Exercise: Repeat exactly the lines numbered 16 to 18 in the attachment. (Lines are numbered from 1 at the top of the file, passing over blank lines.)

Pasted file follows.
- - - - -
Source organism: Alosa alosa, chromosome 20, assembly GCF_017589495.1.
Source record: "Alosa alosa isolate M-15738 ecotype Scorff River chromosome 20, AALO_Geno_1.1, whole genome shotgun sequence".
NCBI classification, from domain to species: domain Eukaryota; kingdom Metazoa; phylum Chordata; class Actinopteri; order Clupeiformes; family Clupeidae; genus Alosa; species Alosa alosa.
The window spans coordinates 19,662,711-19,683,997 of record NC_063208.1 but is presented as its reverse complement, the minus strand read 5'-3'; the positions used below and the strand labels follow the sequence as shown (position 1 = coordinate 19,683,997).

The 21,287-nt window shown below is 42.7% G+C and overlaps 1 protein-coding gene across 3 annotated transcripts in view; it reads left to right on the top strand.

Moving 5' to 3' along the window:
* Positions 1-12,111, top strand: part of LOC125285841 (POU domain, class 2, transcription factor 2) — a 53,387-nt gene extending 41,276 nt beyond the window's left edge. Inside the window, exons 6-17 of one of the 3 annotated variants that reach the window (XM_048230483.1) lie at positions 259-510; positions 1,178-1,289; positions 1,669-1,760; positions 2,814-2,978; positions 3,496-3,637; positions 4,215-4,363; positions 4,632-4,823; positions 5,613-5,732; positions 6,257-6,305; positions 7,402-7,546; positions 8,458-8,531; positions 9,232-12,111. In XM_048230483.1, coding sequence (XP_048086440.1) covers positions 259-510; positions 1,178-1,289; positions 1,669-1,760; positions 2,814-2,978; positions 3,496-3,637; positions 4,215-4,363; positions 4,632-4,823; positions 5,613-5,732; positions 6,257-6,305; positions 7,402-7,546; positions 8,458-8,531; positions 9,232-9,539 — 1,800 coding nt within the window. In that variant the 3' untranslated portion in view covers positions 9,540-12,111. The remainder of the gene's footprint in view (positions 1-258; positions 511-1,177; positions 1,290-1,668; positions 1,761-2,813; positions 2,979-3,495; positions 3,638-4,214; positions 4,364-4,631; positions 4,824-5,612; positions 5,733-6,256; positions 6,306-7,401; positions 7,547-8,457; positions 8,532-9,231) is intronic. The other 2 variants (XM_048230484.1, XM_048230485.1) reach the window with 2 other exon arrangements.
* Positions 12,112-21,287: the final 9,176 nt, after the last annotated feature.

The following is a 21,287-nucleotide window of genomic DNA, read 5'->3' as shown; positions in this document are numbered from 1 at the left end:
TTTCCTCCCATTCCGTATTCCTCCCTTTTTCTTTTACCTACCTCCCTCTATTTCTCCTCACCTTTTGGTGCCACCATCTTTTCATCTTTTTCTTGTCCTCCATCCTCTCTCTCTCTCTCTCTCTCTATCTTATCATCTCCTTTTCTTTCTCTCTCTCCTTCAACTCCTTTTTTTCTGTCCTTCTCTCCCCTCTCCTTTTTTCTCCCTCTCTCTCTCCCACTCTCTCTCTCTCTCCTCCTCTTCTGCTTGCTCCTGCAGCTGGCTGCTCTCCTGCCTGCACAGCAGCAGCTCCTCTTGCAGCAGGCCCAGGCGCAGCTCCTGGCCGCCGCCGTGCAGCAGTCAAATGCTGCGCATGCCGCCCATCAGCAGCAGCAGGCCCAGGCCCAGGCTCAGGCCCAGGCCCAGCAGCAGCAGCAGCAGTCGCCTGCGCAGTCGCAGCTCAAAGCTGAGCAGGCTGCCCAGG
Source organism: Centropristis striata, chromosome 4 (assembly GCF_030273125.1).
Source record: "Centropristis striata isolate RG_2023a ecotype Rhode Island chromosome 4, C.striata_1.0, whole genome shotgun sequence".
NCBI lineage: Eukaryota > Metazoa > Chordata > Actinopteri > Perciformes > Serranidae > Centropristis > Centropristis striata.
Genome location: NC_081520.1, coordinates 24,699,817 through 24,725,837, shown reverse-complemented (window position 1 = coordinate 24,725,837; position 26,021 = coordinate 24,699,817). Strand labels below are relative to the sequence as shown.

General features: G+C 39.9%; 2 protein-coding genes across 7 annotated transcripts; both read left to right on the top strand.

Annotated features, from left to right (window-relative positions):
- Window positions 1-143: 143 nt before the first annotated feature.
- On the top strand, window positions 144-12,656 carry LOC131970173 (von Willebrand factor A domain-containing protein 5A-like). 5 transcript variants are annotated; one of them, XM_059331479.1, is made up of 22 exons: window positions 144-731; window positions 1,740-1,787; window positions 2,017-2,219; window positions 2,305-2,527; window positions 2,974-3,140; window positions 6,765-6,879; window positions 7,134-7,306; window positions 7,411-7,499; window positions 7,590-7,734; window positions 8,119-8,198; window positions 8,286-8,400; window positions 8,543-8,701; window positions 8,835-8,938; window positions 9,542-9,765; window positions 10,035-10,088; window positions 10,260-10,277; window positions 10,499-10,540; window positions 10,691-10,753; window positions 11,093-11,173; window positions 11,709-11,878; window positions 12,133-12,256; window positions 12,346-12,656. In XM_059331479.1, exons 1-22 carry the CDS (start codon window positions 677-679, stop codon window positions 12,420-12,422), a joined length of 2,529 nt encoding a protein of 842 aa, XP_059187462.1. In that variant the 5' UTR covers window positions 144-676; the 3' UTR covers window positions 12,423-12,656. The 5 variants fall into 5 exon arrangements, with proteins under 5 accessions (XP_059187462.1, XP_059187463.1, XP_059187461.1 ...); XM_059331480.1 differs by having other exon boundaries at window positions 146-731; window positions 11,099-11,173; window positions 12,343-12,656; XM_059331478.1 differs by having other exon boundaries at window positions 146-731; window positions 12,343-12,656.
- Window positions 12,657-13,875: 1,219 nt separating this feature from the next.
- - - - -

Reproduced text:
Annotated features, from left to right (window-relative positions):
- Window positions 1-143: 143 nt before the first annotated feature.
- On the top strand, window positions 144-12,656 carry LOC131970173 (von Willebrand factor A domain-containing protein 5A-like). 5 transcript variants are annotated; one of them, XM_059331479.1, is made up of 22 exons: window positions 144-731; window positions 1,740-1,787; window positions 2,017-2,219; window positions 2,305-2,527; window positions 2,974-3,140; window positions 6,765-6,879; window positions 7,134-7,306; window positions 7,411-7,499; window positions 7,590-7,734; window positions 8,119-8,198; window positions 8,286-8,400; window positions 8,543-8,701; window positions 8,835-8,938; window positions 9,542-9,765; window positions 10,035-10,088; window positions 10,260-10,277; window positions 10,499-10,540; window positions 10,691-10,753; window positions 11,093-11,173; window positions 11,709-11,878; window positions 12,133-12,256; window positions 12,346-12,656. In XM_059331479.1, exons 1-22 carry the CDS (start codon window positions 677-679, stop codon window positions 12,420-12,422), a joined length of 2,529 nt encoding a protein of 842 aa, XP_059187462.1. In that variant the 5' UTR covers window positions 144-676; the 3' UTR covers window positions 12,423-12,656. The 5 variants fall into 5 exon arrangements, with proteins under 5 accessions (XP_059187462.1, XP_059187463.1, XP_059187461.1 ...); XM_059331480.1 differs by having other exon boundaries at window positions 146-731; window positions 11,099-11,173; window positions 12,343-12,656; XM_059331478.1 differs by having other exon boundaries at window positions 146-731; window positions 12,343-12,656.